“We just started our new lives together and you cannot leave so soon.” 

“I understand that, my dear, but I must go because I do not want anyone to think that I am a communist”. 

“This is not something I want to do but something I have to do.

” My heart hurt as I said goodbye to Barbara.  She hugged and kissed me and cried like I had never seen before. I didn’t want to let her go.



Fighting in the war was nothing I had ever experienced. Harry Truman ordered air and sea attacks to support South Korea because they did not have a big army. The American General was General Douglas MacArthur who wanted to enter China and attack Manchuria. He also wanted to use Nationalist Chinese troops against the communists.



After I returned home from the war, I was ecstatic to see my wife.  I cried and greeted her with open arms. She showed the same emotion when I hugged and kissed her. An emotion that I soon relived five months later when our daughter Deborah was born.  Our joy was soon short lived.  One day we noticed Deborah having problems breathing.  We quickly took her in so that Dr. Smith could see her.  He did an evaluation and took some x-rays of her chest. When he came back into the room, the look on his face said it all.  He had some horrifying news, Deborah had a severe heart condition and would require open-heart surgery.  

“we don’t do that type of surgery here in San Diego.  I suggest you head out to Philadelphia where they are performing that type of surgery. 


I told Barbara we needed to make immediate plans to leave and take Deborah to Philadelphia tomorrow because Deborah needed to have the surgery as soon as possible.”

We both looked at each other and simultaneously said, “I don’t want to lose Debby.”



Deborah’s surgery day came quicker than we could have imagined.  Barbara and I were left to wait in the waiting room where we sat in silence and scared. It seemed like we were taking turns pacing the floor.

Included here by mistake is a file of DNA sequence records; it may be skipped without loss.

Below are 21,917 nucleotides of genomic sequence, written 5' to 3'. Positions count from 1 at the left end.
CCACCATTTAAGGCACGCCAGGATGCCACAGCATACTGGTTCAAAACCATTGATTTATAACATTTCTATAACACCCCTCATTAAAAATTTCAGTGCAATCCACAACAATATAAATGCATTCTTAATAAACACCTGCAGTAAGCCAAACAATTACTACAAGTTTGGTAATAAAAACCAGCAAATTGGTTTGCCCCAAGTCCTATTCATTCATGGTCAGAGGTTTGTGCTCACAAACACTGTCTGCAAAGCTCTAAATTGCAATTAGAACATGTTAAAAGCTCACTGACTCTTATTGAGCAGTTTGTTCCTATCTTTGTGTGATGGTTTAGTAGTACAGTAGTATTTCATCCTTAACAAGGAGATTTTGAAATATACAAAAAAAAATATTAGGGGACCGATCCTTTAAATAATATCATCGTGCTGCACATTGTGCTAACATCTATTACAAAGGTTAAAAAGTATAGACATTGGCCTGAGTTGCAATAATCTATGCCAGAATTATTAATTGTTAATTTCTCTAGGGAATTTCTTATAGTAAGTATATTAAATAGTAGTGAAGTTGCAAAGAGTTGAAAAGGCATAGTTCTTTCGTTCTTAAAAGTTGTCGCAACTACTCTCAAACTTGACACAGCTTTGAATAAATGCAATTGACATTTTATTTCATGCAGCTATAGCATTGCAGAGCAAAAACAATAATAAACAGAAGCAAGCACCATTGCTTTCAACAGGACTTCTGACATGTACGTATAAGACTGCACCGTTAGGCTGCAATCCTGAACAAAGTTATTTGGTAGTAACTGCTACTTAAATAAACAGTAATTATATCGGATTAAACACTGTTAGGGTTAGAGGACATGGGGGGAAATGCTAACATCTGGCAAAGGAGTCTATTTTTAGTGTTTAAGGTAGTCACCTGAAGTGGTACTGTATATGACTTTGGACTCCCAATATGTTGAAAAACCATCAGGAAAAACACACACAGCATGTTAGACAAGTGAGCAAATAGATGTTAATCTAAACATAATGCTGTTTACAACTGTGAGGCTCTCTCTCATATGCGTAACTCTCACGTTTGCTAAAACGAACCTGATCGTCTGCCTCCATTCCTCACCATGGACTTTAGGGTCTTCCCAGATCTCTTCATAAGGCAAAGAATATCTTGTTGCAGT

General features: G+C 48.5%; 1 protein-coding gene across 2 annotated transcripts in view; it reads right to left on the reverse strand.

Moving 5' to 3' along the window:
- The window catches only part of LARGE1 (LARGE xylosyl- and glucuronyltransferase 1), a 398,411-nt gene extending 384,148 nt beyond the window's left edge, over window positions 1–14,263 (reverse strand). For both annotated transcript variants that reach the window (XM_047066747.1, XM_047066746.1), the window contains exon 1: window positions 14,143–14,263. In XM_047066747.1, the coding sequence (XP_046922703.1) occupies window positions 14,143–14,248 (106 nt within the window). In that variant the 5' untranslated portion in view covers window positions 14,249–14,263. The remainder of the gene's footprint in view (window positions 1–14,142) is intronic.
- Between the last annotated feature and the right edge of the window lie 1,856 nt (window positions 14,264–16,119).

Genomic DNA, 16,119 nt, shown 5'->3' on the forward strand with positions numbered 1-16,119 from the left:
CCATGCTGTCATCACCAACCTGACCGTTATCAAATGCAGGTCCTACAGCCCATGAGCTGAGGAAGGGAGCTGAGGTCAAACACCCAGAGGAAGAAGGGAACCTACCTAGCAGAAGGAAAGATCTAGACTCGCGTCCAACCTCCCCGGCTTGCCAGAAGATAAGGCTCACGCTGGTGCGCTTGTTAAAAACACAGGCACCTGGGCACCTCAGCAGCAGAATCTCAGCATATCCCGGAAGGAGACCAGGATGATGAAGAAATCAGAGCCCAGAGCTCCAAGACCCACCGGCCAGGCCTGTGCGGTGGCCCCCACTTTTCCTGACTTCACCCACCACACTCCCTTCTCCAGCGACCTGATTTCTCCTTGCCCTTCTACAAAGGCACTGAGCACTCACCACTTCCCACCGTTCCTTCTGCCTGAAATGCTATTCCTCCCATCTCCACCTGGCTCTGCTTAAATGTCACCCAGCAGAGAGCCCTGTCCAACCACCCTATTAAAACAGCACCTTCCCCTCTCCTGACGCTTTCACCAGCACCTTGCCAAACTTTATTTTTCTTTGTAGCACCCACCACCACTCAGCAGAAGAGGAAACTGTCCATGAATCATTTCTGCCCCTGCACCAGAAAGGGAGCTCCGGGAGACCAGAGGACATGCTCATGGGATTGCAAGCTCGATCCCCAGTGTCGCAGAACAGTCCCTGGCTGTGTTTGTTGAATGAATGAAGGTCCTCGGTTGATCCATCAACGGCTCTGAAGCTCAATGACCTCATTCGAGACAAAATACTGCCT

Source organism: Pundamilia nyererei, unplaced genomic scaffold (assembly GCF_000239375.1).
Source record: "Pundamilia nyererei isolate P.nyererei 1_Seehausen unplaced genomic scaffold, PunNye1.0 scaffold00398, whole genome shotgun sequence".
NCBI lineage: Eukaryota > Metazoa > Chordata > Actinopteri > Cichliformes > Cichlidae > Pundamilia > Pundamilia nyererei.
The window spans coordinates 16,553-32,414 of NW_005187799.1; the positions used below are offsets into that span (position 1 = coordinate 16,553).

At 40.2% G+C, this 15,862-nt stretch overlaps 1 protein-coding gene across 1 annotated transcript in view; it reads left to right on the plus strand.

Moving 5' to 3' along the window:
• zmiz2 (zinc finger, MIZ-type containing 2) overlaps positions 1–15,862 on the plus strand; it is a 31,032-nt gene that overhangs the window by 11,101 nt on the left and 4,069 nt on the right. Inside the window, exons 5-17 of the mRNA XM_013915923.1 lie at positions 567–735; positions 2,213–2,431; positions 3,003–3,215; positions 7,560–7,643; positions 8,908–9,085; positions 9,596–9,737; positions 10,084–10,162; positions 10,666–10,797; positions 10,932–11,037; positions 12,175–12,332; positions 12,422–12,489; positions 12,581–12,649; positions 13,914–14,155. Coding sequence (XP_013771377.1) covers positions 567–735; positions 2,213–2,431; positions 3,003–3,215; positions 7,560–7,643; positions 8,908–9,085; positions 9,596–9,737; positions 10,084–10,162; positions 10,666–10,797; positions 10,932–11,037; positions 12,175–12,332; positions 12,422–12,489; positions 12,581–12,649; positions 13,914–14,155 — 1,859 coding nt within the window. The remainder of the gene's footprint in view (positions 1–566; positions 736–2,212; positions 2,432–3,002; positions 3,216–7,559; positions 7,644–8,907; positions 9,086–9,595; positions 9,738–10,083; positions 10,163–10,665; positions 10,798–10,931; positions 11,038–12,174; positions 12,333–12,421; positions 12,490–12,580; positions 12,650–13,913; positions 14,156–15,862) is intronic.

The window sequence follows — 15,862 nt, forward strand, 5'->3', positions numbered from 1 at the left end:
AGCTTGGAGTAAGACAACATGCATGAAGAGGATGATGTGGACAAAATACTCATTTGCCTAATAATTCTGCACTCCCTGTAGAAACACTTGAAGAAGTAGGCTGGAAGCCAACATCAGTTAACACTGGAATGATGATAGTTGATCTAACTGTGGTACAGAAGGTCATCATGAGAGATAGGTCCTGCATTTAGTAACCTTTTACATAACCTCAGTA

“Are we going to lose her?” She asked

“My dear, I am as scared as you are, I don’t know if we are or not.”


After what seemed like days, the surgeon walked into the waiting room with a reassuring face.





Works Cited

U.S. Department of Defense. “U.S. Courses of Action in Korea.” The Cold War, ED. Walter                    Hixson, Primary Source Media, 2000. American Journey. Student Resources in Context,                Web. 6 Apr. 2017

MacGill, Markus. “Open heart surgery: What to expect.”medicalnewstoday.com

            15 September 2016. Web. 9 April 2017.

“Korean War (1950-1953).” DISCovering Multicultural America: African Americans, Hispanic                 Americans, Asian Americans, Native Americans, Gale, 2003. Student Resources in                   Context, Web. 6 Apr. 2017.

“U.S. Anti-Communism Campaigns in Latin America during the 1950s.” DISCovering                              Multicultural America: African Americans, Hispanic Americans, Asian Americans,                        Native Americans, Gale, 2003. Student Resources in Context, Web. Accessed 6 Apr.                    2017.

“UPI NewsTrack Entertainment News.” UPI NewsTrack, 11 Feb. 2011. Student Resources in                  Context, Web. 6 Apr. 2017